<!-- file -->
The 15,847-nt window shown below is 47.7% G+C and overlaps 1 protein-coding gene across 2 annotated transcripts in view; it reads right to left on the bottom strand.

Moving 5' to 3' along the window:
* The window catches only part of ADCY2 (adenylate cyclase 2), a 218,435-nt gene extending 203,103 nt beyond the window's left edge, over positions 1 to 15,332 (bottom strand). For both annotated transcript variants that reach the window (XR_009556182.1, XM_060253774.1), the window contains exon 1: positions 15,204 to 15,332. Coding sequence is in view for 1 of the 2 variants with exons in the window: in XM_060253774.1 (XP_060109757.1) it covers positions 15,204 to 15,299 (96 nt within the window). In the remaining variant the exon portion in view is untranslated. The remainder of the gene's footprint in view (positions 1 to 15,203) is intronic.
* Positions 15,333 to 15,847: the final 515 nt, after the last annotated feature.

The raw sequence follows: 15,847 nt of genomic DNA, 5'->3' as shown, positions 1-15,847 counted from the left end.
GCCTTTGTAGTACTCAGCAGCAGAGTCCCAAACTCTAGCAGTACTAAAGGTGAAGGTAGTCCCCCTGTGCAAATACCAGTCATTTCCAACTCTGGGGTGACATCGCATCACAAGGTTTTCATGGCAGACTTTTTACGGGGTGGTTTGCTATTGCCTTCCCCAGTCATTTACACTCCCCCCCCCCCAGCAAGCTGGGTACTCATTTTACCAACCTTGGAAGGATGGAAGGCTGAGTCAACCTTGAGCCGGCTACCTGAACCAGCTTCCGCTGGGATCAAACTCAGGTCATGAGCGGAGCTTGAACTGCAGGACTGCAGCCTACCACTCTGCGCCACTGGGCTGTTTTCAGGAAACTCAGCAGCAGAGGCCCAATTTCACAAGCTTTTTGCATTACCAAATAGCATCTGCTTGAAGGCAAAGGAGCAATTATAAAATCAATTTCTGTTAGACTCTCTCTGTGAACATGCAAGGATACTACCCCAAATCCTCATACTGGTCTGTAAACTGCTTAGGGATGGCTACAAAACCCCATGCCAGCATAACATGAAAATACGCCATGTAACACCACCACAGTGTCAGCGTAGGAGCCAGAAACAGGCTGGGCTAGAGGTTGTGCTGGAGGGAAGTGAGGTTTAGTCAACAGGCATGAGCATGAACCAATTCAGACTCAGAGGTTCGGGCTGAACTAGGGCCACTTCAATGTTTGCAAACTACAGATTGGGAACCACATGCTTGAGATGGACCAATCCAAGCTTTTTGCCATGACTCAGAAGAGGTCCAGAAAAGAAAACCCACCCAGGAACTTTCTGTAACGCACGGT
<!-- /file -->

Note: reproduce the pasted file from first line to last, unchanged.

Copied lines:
The 15,847-nt window shown below is 47.7% G+C and overlaps 1 protein-coding gene across 2 annotated transcripts in view; it reads right to left on the bottom strand.

Moving 5' to 3' along the window:
* The window catches only part of ADCY2 (adenylate cyclase 2), a 218,435-nt gene extending 203,103 nt beyond the window's left edge, over positions 1 to 15,332 (bottom strand). For both annotated transcript variants that reach the window (XR_009556182.1, XM_060253774.1), the window contains exon 1: positions 15,204 to 15,332. Coding sequence is in view for 1 of the 2 variants with exons in the window: in XM_060253774.1 (XP_060109757.1) it covers positions 15,204 to 15,299 (96 nt within the window). In the remaining variant the exon portion in view is untranslated. The remainder of the gene's footprint in view (positions 1 to 15,203) is intronic.
* Positions 15,333 to 15,847: the final 515 nt, after the last annotated feature.

The raw sequence follows: 15,847 nt of genomic DNA, 5'->3' as shown, positions 1-15,847 counted from the left end.
GCCTTTGTAGTACTCAGCAGCAGAGTCCCAAACTCTAGCAGTACTAAAGGTGAAGGTAGTCCCCCTGTGCAAATACCAGTCATTTCCAACTCTGGGGTGACATCGCATCACAAGGTTTTCATGGCAGACTTTTTACGGGGTGGTTTGCTATTGCCTTCCCCAGTCATTTACACTCCCCCCCCCCCAGCAAGCTGGGTACTCATTTTACCAACCTTGGAAGGATGGAAGGCTGAGTCAACCTTGAGCCGGCTACCTGAACCAGCTTCCGCTGGGATCAAACTCAGGTCATGAGCGGAGCTTGAACTGCAGGACTGCAGCCTACCACTCTGCGCCACTGGGCTGTTTTCAGGAAACTCAGCAGCAGAGGCCCAATTTCACAAGCTTTTTGCATTACCAAATAGCATCTGCTTGAAGGCAAAGGAGCAATTATAAAATCAATTTCTGTTAGACTCTCTCTGTGAACATGCAAGGATACTACCCCAAATCCTCATACTGGTCTGTAAACTGCTTAGGGATGGCTACAAAACCCCATGCCAGCATAACATGAAAATACGCCATGTAACACCACCACAGTGTCAGCGTAGGAGCCAGAAACAGGCTGGGCTAGAGGTTGTGCTGGAGGGAAGTGAGGTTTAGTCAACAGGCATGAGCATGAACCAATTCAGACTCAGAGGTTCGGGCTGAACTAGGGCCACTTCAATGTTTGCAAACTACAGATTGGGAACCACATGCTTGAGATGGACCAATCCAAGCTTTTTGCCATGACTCAGAAGAGGTCCAGAAAAGAAAACCCACCCAGGAACTTTCTGTAACGCACGGT